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post #9 of 91 Old 05-02-2007, 11:31 AM
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Quote:


Wildfire99 / Tony S. - Appreciate your elaborating

Can't help you darknloud, still waiting for my PJ. Wildfire is the expert here.
Just a thought WF99... since I spent all my money on the pj and speakers, I'm looking at a painted screen solution. Been talking to the Blackflame contingent. (see screen forum)
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post #10 of 91 Old 05-02-2007, 05:14 PM
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As an off-topic: Several years ago I went the total DIY route for a screen. Making your own frame isn't hard but you have to be very careful or think ahead, because any imperfections will show. My first frame was solid but bowed out at the top (bad lumber), and some of the wood edges (from the internal bracing) telegraphed through the screen surface (blackout cloth). My test of painted materials didn't go well. Perhaps some people have perfect rolling technique or a special dust-free spray booth, but I don't.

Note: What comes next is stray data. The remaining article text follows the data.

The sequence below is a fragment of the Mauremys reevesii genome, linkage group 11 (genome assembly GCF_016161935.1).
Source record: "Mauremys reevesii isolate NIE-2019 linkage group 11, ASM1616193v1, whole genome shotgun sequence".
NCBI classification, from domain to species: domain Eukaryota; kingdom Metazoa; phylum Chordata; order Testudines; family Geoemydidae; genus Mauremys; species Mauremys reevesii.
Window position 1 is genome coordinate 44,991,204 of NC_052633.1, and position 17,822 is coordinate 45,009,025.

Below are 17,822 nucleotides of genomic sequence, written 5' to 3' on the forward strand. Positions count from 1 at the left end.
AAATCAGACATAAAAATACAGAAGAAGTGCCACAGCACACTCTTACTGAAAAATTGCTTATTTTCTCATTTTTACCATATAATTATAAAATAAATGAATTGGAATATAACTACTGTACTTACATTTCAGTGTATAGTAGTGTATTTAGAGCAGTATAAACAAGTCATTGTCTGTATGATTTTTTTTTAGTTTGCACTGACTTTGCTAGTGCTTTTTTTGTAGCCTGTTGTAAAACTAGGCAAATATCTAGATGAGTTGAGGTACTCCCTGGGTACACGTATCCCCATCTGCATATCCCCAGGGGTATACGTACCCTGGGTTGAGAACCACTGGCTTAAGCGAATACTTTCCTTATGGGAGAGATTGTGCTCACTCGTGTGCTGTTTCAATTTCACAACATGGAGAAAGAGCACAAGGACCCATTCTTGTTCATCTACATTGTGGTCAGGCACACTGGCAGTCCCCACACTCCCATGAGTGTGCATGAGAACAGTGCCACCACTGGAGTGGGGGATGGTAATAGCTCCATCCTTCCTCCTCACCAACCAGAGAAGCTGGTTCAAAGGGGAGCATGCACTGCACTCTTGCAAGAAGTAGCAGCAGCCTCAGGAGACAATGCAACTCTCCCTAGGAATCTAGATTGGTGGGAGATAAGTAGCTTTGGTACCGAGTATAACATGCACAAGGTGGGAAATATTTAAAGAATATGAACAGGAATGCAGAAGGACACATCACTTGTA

By the time I gave up and called AVS for a proper screen, I was sold on a commercial screen. A few hundred bucks for a nice HP screen was well worth avoiding the frustration of DIY, and it was a better screen to boot. (And I'm not biased... being a cheapskate I DIY everything else in my theater, speakers, risers, equipment racks, etc.)

For now my BO cloth (not painted) tacked to the wall works fine, but it's not ideal. My main concern was finding out what my desired screen size and mounting position was, but it's good enough that I'm presently too lazy to buy and install a permanent one (and I want to go bigger than my room allows). If I had nothing left to spend on a screen, I'm not sure I would try to paint it. It's too easy to screw it up, and paint and BO cloth is not free.